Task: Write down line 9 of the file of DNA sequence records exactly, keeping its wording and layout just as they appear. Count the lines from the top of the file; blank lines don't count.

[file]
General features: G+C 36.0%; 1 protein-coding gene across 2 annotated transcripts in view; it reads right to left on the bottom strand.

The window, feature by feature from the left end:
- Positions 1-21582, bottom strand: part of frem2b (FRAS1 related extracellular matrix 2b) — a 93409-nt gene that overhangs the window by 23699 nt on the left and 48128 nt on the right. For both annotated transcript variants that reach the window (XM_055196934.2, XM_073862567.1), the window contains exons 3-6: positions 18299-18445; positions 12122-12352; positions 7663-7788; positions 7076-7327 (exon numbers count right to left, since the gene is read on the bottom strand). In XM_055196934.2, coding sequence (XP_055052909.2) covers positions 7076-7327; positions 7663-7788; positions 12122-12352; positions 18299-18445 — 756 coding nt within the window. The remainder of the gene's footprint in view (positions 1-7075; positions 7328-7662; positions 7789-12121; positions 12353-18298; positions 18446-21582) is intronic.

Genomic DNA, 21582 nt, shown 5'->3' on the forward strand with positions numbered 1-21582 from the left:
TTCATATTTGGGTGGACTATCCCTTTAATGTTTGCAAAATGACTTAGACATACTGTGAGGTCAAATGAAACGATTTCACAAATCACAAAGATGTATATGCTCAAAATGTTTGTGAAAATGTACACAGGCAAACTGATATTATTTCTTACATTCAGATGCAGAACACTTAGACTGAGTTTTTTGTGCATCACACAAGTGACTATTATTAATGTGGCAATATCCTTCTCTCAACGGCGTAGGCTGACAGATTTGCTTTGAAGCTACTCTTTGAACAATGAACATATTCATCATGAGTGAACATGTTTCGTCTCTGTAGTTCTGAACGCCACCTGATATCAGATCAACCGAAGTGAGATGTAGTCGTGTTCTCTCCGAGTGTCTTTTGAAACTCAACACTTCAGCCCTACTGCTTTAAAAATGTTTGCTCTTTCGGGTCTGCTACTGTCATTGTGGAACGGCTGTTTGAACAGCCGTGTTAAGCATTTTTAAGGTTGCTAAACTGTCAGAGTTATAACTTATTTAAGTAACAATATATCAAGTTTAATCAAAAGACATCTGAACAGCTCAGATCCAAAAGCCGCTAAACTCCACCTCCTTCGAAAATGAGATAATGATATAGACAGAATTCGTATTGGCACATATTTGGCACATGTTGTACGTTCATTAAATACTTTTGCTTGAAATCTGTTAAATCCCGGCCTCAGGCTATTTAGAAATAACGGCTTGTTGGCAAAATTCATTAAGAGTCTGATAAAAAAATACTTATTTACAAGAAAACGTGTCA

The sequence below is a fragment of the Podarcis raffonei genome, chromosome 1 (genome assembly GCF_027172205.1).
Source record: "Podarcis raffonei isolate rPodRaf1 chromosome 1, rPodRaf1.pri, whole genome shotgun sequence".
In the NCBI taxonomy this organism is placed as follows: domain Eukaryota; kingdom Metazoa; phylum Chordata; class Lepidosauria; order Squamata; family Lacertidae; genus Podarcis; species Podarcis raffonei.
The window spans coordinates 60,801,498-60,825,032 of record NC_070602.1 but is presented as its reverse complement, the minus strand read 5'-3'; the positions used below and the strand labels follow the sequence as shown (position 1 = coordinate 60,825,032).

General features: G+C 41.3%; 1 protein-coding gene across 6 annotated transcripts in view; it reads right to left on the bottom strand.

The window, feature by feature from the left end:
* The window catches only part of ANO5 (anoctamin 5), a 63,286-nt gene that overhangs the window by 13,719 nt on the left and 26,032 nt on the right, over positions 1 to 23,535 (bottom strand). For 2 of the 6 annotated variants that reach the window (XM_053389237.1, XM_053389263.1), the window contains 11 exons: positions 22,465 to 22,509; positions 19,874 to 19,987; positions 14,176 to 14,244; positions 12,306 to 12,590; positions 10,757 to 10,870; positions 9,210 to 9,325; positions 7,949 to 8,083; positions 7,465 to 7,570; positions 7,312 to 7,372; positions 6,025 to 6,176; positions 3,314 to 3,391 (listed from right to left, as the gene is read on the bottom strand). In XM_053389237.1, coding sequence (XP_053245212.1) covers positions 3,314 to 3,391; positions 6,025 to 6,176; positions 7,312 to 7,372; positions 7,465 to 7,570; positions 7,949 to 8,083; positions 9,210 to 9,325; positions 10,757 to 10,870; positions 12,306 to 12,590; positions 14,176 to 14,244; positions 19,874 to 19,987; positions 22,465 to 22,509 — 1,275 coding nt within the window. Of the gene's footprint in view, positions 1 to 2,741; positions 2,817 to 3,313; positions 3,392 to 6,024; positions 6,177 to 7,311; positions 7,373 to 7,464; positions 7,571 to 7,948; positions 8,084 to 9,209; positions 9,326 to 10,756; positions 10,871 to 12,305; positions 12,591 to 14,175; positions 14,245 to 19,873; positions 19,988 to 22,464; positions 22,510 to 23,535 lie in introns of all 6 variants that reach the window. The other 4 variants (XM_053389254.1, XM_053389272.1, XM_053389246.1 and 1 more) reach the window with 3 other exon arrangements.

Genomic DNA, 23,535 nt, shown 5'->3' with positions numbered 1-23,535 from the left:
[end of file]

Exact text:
The window spans coordinates 60,801,498-60,825,032 of record NC_070602.1 but is presented as its reverse complement, the minus strand read 5'-3'; the positions used below and the strand labels follow the sequence as shown (position 1 = coordinate 60,825,032).